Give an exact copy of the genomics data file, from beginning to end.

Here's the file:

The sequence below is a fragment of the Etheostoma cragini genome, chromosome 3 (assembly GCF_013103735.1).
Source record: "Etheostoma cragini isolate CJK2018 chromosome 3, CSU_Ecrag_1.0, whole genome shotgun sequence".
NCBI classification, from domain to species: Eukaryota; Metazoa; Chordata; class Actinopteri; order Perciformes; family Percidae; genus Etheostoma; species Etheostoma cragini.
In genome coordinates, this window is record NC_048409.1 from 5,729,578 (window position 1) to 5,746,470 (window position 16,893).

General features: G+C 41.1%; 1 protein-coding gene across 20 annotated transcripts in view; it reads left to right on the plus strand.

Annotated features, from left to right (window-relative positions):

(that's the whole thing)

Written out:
The sequence below is a fragment of the Etheostoma cragini genome, chromosome 3 (assembly GCF_013103735.1).
Source record: "Etheostoma cragini isolate CJK2018 chromosome 3, CSU_Ecrag_1.0, whole genome shotgun sequence".
NCBI classification, from domain to species: Eukaryota; Metazoa; Chordata; class Actinopteri; order Perciformes; family Percidae; genus Etheostoma; species Etheostoma cragini.
In genome coordinates, this window is record NC_048409.1 from 5,729,578 (window position 1) to 5,746,470 (window position 16,893).

General features: G+C 41.1%; 1 protein-coding gene across 20 annotated transcripts in view; it reads left to right on the plus strand.

Annotated features, from left to right (window-relative positions):